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  Geotimes - April 2008 - Corals safer in warm ocean pools

Corals safer in warm ocean pools

Bleached coral
David Burdick, Courtesy of NOAA
Rising sea-surface temperatures have caused mass bleaching among corals worldwide, such as this reef near Guam.

With sea-surface temperatures expected to continue to rise, scientists fear that coral reef ecosystems will be increasingly vulnerable to “mass bleaching.” But there may be hope for certain corals already inhabiting the warmest parts of the ocean, says Joanie Kleypas, a marine ecologist at the National Center for Atmospheric Research in Boulder, Colo. The ocean, she says, may have a built-in “thermostat” that won’t let it get much warmer.

Higher ocean temperatures worldwide have already had a significant impact on corals. Normally, corals shelter symbiotic algae called zooxanthellae, which photosynthesize sunlight into sugars that feed the corals. As ocean temperatures rise, however, corals begin to expel their zooxanthellae. Because the algae also lend their pigments to the corals, the vacated corals appear whitened, or “bleached.” If the zooxanthellae are gone for too long and the bleaching is prolonged, the corals can die.

The “ocean thermostat,” however, may limit some of that bleaching. A combination of several atmosphere-ocean interactions, including evaporation, cloud formation and ocean circulation and currents, act to remove heat from the oceans, like a kind of thermostat, Kleypas says. These mechanisms may also remove even more heat as temperatures continue to rise, thereby keeping sea-surface temperatures from increasing beyond 30 to 31 degrees Celsius, she says.

Still, although scientists agree that these cooling mechanisms exist, it’s not clear how effective these interactions are at keeping temperatures in check. For corals, the question could be a vital one — coral reefs in already-warm areas of the ocean are accustomed to high temperatures, but would suffer if they continued to increase. One such area is the western Pacific warm pool, a large section of ocean off the northeastern coast of Australia where sea-surface temperatures never dip below 28 degrees Celsius. Kleypas and her team noticed that although sea-surface temperatures had increased around the world since 1950, temperatures in the already-balmy western Pacific warm pool have risen by only half as much as other regions.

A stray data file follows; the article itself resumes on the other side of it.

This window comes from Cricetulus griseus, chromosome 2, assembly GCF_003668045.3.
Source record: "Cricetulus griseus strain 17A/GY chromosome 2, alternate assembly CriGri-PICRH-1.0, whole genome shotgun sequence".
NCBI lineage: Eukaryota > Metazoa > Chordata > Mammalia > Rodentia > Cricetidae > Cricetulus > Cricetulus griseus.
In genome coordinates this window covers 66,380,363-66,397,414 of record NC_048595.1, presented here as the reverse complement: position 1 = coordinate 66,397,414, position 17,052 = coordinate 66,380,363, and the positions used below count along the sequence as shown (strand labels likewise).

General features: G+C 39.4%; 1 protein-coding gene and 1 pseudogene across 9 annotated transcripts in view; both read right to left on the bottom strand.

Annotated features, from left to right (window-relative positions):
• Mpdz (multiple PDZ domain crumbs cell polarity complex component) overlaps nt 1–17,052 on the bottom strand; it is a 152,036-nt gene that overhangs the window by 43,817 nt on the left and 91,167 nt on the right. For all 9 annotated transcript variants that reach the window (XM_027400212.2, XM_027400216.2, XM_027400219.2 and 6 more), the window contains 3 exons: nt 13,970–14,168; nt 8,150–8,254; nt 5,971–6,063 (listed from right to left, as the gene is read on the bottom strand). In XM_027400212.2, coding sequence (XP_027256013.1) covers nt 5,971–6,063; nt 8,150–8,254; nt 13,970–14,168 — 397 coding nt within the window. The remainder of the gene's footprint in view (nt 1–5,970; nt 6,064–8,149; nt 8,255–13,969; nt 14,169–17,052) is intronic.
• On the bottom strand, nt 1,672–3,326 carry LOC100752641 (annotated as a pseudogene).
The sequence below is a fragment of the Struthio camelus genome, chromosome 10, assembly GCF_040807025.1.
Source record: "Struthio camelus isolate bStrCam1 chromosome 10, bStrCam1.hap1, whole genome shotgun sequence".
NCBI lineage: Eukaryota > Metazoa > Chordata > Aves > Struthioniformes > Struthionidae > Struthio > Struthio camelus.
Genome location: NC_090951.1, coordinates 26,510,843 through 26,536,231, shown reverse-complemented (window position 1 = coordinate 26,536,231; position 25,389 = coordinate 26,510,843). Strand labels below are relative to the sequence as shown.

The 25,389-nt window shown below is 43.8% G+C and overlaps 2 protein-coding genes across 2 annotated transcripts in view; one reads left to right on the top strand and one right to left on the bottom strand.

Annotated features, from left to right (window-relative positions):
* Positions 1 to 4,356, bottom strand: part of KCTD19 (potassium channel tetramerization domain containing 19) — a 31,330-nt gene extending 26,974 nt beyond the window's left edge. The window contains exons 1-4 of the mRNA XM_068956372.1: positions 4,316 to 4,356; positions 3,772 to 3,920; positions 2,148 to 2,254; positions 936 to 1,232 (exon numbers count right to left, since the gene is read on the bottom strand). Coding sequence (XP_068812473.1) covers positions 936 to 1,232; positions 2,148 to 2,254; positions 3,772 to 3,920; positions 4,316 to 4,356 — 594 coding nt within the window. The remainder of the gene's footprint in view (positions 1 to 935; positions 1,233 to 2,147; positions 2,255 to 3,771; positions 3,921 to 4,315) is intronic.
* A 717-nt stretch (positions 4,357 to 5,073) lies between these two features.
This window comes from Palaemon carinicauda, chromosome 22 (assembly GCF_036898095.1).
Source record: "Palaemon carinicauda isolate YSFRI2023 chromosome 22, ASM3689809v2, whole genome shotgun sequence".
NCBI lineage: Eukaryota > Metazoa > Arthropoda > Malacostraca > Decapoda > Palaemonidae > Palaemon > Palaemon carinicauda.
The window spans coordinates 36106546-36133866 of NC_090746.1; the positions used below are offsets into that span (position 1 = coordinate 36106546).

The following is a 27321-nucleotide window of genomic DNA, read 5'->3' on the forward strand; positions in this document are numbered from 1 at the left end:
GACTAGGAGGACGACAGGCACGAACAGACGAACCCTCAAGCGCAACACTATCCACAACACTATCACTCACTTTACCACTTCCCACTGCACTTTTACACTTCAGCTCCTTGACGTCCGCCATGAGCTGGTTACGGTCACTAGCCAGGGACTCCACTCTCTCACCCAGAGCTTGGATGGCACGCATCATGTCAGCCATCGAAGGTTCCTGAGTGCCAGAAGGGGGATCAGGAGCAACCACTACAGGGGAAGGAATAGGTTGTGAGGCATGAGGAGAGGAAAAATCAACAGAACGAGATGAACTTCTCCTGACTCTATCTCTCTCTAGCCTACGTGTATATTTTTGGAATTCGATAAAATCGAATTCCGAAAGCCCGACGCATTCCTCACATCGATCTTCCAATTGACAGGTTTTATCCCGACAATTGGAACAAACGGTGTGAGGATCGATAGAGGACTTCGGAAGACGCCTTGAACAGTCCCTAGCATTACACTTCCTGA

Furthermore, they found that mass bleaching events were much less devastating to coral reefs in the western Pacific warm pool than in other parts of the world. Although coral bleaching has affected more than 50 percent of reefs in some parts of the world, it has affected half as many reefs near the Pacific Islands of Polynesia, Micronesia and Melanesia. In fact, when comparing the number of bleaching reports with average sea-surface temperatures for different reefs, those in the warmest regions suffered least, the researchers reported Feb. 9 in Geophysical Research Letters.

That suggests that the ocean thermostat mechanisms are keeping those temperatures in check, Kleypas says. Her team also ran models of the western Pacific warm pool to calculate how it might heat up as temperatures continue to rise, and found the same result, which suggests the pattern is “not a fluke,” she says.

The finding is an important step forward, says Robert Buddemeier, a geologist at the Kansas Geological Survey in Lawrence. “There’s been recognition of the idea of a thermostat for some time, but it’s not something that has been rigorously explained or demonstrated,” Buddemeier says. “It might suggest you’ve got better opportunities for long-term conservation in [warmer] areas,” he says. That idea — that the warmest places in the ocean might be safest for corals — is somewhat counterintuitive, he notes, and scientists and conservationists will need to “rethink the question of vulnerability, and be looking harder at protecting areas in the true central tropics.”

Kleypas echoes that sentiment. “We’re going to have to live with some climate change, unfortunately,” and tough decisions may soon have to be made about where to put resources, she says. “Let’s say you have a garden, and you’re experiencing drought and water rationing. Do you try to save everything, or the things you can? If there are places where we could have a [higher] success rate at saving coral reefs, then we should start looking for them.”

Carolyn Gramling

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